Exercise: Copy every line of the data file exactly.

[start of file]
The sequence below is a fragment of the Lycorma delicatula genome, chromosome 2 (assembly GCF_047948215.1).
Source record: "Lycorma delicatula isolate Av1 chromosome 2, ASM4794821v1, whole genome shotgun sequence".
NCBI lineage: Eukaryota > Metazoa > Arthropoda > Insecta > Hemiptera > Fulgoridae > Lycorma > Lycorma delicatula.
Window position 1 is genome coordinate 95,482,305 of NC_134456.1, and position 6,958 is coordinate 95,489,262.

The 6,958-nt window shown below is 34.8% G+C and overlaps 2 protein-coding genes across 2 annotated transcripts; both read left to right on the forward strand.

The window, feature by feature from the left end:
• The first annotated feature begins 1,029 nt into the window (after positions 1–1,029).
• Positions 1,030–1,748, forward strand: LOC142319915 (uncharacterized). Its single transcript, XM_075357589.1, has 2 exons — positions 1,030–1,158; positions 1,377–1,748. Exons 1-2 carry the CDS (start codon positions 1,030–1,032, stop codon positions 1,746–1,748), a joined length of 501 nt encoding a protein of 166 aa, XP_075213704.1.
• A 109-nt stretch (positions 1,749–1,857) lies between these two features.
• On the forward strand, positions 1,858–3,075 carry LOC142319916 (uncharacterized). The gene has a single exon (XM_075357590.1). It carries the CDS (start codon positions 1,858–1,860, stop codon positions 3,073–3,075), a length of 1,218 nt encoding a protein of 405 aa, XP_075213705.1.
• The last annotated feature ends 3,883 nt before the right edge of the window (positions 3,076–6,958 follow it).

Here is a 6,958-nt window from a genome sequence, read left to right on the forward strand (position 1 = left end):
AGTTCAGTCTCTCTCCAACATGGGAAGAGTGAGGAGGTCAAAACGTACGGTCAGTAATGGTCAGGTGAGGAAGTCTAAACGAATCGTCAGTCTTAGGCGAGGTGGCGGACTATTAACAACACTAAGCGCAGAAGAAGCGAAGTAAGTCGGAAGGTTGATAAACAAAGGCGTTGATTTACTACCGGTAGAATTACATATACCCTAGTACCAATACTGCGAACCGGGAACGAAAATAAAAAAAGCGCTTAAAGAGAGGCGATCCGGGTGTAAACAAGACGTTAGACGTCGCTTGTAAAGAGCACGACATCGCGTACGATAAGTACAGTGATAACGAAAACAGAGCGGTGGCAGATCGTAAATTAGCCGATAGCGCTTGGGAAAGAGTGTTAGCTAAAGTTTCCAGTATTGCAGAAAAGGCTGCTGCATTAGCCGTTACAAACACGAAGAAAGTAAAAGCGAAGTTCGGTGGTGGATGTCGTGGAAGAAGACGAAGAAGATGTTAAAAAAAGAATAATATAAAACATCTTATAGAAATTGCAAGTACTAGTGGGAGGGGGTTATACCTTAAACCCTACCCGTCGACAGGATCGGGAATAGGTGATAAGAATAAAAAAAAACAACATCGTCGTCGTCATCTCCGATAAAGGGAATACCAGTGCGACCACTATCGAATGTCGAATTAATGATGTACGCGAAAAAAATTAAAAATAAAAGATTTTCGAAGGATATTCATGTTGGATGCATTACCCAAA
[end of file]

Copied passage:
The sequence below is a fragment of the Lycorma delicatula genome, chromosome 2 (assembly GCF_047948215.1).
Source record: "Lycorma delicatula isolate Av1 chromosome 2, ASM4794821v1, whole genome shotgun sequence".
NCBI lineage: Eukaryota > Metazoa > Arthropoda > Insecta > Hemiptera > Fulgoridae > Lycorma > Lycorma delicatula.
Window position 1 is genome coordinate 95,482,305 of NC_134456.1, and position 6,958 is coordinate 95,489,262.

The 6,958-nt window shown below is 34.8% G+C and overlaps 2 protein-coding genes across 2 annotated transcripts; both read left to right on the forward strand.

The window, feature by feature from the left end:
• The first annotated feature begins 1,029 nt into the window (after positions 1–1,029).
• Positions 1,030–1,748, forward strand: LOC142319915 (uncharacterized). Its single transcript, XM_075357589.1, has 2 exons — positions 1,030–1,158; positions 1,377–1,748. Exons 1-2 carry the CDS (start codon positions 1,030–1,032, stop codon positions 1,746–1,748), a joined length of 501 nt encoding a protein of 166 aa, XP_075213704.1.
• A 109-nt stretch (positions 1,749–1,857) lies between these two features.
• On the forward strand, positions 1,858–3,075 carry LOC142319916 (uncharacterized). The gene has a single exon (XM_075357590.1). It carries the CDS (start codon positions 1,858–1,860, stop codon positions 3,073–3,075), a length of 1,218 nt encoding a protein of 405 aa, XP_075213705.1.
• The last annotated feature ends 3,883 nt before the right edge of the window (positions 3,076–6,958 follow it).

Here is a 6,958-nt window from a genome sequence, read left to right on the forward strand (position 1 = left end):
AGTTCAGTCTCTCTCCAACATGGGAAGAGTGAGGAGGTCAAAACGTACGGTCAGTAATGGTCAGGTGAGGAAGTCTAAACGAATCGTCAGTCTTAGGCGAGGTGGCGGACTATTAACAACACTAAGCGCAGAAGAAGCGAAGTAAGTCGGAAGGTTGATAAACAAAGGCGTTGATTTACTACCGGTAGAATTACATATACCCTAGTACCAATACTGCGAACCGGGAACGAAAATAAAAAAAGCGCTTAAAGAGAGGCGATCCGGGTGTAAACAAGACGTTAGACGTCGCTTGTAAAGAGCACGACATCGCGTACGATAAGTACAGTGATAACGAAAACAGAGCGGTGGCAGATCGTAAATTAGCCGATAGCGCTTGGGAAAGAGTGTTAGCTAAAGTTTCCAGTATTGCAGAAAAGGCTGCTGCATTAGCCGTTACAAACACGAAGAAAGTAAAAGCGAAGTTCGGTGGTGGATGTCGTGGAAGAAGACGAAGAAGATGTTAAAAAAAGAATAATATAAAACATCTTATAGAAATTGCAAGTACTAGTGGGAGGGGGTTATACCTTAAACCCTACCCGTCGACAGGATCGGGAATAGGTGATAAGAATAAAAAAAAACAACATCGTCGTCGTCATCTCCGATAAAGGGAATACCAGTGCGACCACTATCGAATGTCGAATTAATGATGTACGCGAAAAAAATTAAAAATAAAAGATTTTCGAAGGATATTCATGTTGGATGCATTACCCAAA